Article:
Curious to know if you're at risk for two common heart conditions? Your doctor may want to check the shape of your heart.
Investigators from the Smidt Heart Institute at Cedars-Sinai have discovered that patients who have round hearts shaped like baseballs are more likely to develop future heart failure and atrial fibrillation than patients who have longer hearts shaped like the traditional Valentine heart.
Their findings, published in Med -- Cell Press' new peer-reviewed medical journal -- used deep learning and advanced imaging analysis to study the genetics of heart structure. Their results were telling.
"We found that individuals with spherical hearts were 31% more likely to develop atrial fibrillation and 24% more likely to develop cardiomyopathy, a type of heart muscle disease," said David Ouyang, MD, a cardiologist in the Smidt Heart Institute and a researcher in the Division of Artificial Intelligence in Medicine.
The risk was identified after investigators analyzed cardiac MRI images from 38,897 healthy individuals from the UK Biobank. Using this same database, researchers then used computational models to identify genetic markers of the heart that are associated with these cardiac conditions.
"By looking at the genetics of sphericity, we found four genes associated with cardiomyopathy: PLN, ANGPT1, PDZRN3, and HLA DR/DQ," said Ouyang. "The first three of these genes were also associated with a greater risk of developing atrial fibrillation."
Atrial fibrillation, the most common type of abnormal heart rhythm disorder, greatly increases a person's risk of having a stroke. The condition is rising in prevalence and projected to affect 12.1 million people in the U.S. by 2030.
Cardiomyopathy is a type of heart muscle disease that makes it harder for the heart to pump blood to the rest of the body and can eventually lead to heart failure. The main types of cardiomyopathies -- dilated, hypertrophic, arrhythmogenic and restrictive -- affect as many as 1 of every 500 adults.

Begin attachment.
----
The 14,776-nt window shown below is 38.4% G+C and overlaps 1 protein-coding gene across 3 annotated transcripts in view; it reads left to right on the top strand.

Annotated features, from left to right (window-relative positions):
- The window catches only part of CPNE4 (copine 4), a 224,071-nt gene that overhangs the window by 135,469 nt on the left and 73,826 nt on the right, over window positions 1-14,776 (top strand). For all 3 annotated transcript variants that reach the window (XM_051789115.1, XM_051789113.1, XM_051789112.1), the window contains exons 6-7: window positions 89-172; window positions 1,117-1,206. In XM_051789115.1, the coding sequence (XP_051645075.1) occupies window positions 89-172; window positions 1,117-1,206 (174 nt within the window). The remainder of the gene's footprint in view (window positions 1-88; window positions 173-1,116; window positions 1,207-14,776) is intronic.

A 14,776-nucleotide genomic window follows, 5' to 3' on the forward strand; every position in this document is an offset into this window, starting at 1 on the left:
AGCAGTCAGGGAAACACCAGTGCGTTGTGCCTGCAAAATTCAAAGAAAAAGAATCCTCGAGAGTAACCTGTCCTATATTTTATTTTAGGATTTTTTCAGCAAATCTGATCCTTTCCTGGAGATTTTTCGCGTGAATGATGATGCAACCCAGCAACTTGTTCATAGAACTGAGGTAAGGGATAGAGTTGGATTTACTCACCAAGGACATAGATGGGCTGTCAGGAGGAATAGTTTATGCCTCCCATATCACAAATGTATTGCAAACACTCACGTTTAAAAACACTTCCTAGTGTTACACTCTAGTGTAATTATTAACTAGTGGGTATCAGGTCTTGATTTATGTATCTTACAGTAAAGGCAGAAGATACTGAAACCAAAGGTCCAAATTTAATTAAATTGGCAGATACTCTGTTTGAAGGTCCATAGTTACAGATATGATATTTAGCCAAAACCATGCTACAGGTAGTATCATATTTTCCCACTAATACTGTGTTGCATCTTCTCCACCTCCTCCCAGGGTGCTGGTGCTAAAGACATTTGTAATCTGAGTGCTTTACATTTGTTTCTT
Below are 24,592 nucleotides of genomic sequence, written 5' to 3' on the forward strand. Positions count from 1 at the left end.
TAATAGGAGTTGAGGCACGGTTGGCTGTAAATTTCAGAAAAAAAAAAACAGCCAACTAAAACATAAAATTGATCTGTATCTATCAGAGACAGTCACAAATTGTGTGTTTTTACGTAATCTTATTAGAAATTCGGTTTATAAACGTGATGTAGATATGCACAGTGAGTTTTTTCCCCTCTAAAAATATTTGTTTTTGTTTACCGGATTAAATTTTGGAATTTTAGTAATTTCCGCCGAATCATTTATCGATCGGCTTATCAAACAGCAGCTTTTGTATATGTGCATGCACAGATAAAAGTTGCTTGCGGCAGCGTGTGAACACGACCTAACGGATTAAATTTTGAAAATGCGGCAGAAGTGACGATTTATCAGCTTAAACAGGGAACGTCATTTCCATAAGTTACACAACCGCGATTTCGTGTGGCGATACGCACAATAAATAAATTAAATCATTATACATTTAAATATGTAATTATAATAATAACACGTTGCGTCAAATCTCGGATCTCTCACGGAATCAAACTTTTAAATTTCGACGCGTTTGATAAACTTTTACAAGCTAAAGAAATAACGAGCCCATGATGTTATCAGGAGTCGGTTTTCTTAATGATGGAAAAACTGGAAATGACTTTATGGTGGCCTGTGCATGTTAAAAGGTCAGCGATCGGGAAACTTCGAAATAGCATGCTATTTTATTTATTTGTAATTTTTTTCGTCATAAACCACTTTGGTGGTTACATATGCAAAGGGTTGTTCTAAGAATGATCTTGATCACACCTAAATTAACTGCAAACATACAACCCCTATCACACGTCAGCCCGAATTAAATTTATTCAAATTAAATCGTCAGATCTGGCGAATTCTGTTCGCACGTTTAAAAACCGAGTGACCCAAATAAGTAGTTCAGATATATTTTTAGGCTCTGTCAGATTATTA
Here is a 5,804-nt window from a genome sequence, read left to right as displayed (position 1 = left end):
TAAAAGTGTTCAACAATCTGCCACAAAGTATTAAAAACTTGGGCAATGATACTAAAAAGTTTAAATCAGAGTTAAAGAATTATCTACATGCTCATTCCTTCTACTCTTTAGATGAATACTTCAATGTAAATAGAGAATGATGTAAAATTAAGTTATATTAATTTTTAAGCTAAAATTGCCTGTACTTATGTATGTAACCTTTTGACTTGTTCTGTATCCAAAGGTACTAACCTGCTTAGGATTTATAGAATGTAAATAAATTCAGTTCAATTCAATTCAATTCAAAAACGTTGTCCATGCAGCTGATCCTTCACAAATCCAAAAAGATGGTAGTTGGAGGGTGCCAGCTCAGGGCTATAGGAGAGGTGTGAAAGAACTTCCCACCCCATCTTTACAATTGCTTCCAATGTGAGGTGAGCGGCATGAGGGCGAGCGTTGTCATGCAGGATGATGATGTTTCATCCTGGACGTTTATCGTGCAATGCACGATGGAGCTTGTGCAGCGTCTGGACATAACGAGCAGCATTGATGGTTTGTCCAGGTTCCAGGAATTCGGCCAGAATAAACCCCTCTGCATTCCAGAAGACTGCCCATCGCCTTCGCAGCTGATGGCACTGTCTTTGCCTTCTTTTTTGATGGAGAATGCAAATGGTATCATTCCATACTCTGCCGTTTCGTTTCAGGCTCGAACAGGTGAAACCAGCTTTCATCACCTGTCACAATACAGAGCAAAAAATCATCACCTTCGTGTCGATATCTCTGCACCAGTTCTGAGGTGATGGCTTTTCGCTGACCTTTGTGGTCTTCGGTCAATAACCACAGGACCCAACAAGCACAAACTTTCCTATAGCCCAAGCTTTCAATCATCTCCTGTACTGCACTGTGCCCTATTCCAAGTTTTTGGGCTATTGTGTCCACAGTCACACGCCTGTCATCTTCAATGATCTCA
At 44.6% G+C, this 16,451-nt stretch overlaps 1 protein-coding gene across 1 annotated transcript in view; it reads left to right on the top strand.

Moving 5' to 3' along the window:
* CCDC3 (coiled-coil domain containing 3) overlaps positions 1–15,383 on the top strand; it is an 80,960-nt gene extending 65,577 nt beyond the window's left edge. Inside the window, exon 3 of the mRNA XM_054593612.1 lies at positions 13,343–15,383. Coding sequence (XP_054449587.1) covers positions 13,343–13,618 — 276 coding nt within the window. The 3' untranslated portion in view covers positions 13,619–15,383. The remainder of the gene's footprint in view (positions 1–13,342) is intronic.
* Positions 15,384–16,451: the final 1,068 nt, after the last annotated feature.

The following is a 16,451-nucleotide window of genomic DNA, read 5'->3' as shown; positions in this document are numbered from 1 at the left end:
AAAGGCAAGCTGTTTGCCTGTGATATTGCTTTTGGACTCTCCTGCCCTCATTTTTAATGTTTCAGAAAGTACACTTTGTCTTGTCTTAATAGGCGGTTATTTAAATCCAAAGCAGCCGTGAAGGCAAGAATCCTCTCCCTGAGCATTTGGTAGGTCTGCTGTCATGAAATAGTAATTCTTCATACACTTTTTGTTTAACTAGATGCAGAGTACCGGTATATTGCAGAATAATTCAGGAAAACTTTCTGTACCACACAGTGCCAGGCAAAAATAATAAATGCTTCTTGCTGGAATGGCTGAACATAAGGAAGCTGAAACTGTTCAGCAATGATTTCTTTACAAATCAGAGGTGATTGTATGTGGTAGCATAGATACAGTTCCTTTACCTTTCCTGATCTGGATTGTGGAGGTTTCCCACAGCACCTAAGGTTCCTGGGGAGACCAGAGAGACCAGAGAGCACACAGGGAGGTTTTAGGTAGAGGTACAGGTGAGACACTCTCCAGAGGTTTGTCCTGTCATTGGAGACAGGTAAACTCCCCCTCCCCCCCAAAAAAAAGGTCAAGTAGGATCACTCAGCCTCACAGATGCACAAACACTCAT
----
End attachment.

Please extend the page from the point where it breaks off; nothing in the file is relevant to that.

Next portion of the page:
Cedars-Sinai cardiologists say the shape of one's heart changes over years, typically becoming rounder over time and especially after a major cardiac event like a heart attack.
"A change in the heart's shape may be a first sign of disease," said Christine M. Albert, MD, MPH, chair of the Department of Cardiology in the Smidt Heart Institute and a study author. "Understanding how a heart changes when faced with illness -- coupled with now having more reliable and intuitive imaging to support this knowledge -- is a critical step in prevention for two life-altering diseases."
Ouyang says the findings provide more clarity on the potential use of cardiac imaging to diagnose more effectively -- and prevent -- many conditions. He also emphasized the need for additional studies.
"Large biobanks with cardiac imaging data now offer an opportunity to analyze and define variation in cardiac structure and function that was not possible using traditional approaches," said Ouyang. "Deep learning and computer vision also allow for faster as well as more comprehensive cardiac measures that may help to identify genetic variations affecting a heart -- up to years or even decades before any obvious heart disease develops."
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